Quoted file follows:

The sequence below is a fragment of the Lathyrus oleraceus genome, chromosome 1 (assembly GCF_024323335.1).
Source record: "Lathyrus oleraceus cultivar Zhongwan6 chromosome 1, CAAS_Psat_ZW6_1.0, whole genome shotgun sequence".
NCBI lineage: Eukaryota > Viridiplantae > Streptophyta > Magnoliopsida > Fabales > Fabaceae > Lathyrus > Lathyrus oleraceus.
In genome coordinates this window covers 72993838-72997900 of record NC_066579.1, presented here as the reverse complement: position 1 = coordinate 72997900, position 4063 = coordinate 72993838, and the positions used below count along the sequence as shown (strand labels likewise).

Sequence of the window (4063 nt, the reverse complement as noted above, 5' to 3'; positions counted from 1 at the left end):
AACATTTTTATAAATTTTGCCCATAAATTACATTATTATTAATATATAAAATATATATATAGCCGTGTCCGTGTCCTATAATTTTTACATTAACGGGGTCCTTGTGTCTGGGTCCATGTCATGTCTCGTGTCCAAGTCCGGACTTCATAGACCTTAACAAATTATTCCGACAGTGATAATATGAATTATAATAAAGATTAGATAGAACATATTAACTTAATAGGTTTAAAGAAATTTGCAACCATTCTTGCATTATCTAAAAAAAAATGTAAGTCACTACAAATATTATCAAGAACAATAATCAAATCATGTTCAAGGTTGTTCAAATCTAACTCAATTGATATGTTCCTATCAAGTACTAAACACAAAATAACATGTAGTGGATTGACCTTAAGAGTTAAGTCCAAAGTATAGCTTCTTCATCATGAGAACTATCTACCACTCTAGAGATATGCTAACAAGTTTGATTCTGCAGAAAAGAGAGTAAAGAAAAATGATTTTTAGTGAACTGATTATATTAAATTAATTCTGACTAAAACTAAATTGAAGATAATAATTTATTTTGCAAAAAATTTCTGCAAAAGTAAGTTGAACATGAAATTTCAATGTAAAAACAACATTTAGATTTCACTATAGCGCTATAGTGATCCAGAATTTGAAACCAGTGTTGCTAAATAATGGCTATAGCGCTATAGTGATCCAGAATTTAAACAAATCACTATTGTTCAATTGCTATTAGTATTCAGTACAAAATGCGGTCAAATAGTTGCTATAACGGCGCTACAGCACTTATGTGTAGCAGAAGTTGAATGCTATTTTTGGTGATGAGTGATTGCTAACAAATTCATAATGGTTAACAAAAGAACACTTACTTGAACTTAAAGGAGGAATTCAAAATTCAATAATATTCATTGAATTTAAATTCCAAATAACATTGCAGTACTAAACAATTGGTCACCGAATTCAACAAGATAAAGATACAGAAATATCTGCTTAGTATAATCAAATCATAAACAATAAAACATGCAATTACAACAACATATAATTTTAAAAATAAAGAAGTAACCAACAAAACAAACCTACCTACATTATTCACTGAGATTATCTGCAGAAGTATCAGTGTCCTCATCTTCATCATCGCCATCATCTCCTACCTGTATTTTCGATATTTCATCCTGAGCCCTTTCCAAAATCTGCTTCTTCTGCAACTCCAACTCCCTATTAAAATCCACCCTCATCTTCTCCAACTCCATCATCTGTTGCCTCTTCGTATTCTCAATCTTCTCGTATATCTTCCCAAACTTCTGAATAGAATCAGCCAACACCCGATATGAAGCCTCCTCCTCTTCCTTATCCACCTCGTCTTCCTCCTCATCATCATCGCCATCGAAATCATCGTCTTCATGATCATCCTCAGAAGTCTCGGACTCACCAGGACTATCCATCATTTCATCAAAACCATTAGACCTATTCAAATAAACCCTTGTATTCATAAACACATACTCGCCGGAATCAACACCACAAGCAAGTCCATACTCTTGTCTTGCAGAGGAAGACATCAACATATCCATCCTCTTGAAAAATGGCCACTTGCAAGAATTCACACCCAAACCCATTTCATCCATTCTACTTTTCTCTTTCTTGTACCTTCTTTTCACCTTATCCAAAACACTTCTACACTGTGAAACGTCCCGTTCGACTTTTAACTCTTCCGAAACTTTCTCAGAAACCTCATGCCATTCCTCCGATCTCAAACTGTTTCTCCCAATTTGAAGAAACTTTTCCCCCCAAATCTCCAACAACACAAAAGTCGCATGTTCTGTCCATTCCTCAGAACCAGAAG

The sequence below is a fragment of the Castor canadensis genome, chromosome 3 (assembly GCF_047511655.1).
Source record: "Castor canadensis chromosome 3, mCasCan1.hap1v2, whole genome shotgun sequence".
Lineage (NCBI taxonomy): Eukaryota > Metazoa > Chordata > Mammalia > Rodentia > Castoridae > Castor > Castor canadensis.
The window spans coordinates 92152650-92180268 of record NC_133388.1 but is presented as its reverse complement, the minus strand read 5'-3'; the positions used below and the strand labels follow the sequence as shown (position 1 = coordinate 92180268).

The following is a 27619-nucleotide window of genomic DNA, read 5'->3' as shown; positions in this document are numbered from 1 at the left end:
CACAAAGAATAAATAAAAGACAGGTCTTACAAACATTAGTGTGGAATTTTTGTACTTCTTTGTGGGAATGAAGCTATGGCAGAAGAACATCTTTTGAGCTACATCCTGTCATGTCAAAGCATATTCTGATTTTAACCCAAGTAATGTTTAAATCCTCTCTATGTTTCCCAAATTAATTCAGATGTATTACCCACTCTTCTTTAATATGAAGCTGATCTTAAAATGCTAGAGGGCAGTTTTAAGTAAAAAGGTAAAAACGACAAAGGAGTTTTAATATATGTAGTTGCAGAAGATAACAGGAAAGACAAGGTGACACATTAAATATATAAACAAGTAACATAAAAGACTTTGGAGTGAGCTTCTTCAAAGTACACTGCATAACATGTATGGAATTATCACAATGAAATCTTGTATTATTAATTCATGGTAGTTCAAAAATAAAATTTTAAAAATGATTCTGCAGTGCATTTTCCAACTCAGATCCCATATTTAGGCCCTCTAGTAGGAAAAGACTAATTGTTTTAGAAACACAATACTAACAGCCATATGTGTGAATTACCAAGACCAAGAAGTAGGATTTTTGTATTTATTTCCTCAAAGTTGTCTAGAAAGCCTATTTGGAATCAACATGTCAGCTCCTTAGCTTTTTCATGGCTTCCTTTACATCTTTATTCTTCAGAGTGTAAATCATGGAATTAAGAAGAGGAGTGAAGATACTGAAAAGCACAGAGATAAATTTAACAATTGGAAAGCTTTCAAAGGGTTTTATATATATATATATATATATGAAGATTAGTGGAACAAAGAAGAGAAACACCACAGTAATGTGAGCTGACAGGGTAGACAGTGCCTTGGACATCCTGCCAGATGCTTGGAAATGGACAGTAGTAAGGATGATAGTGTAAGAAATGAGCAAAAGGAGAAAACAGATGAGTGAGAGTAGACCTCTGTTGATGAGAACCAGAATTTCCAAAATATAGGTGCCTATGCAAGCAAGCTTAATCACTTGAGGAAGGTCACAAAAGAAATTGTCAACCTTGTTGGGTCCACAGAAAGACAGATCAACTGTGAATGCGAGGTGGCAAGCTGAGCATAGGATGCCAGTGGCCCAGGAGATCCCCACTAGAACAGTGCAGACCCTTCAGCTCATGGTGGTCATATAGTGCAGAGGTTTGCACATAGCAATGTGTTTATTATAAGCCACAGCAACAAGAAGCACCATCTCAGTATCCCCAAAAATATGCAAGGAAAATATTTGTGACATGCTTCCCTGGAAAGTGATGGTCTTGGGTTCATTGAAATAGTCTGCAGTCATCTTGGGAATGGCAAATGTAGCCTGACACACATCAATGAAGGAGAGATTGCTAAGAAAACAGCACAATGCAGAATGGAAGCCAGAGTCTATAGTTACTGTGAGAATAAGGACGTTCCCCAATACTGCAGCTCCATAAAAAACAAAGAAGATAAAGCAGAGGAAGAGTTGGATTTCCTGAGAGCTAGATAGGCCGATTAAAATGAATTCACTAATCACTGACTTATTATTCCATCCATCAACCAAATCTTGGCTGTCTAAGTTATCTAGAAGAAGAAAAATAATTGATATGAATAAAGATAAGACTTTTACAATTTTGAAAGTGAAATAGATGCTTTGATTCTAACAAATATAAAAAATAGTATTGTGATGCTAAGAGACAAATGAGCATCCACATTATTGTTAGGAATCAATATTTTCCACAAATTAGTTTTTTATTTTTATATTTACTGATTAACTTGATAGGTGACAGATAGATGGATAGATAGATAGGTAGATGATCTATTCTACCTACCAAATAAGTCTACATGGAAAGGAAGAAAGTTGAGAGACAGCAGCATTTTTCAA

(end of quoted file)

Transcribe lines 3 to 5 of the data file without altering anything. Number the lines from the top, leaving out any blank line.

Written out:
NCBI lineage: Eukaryota > Viridiplantae > Streptophyta > Magnoliopsida > Fabales > Fabaceae > Lathyrus > Lathyrus oleraceus.
In genome coordinates this window covers 72993838-72997900 of record NC_066579.1, presented here as the reverse complement: position 1 = coordinate 72997900, position 4063 = coordinate 72993838, and the positions used below count along the sequence as shown (strand labels likewise).

Sequence of the window (4063 nt, the reverse complement as noted above, 5' to 3'; positions counted from 1 at the left end):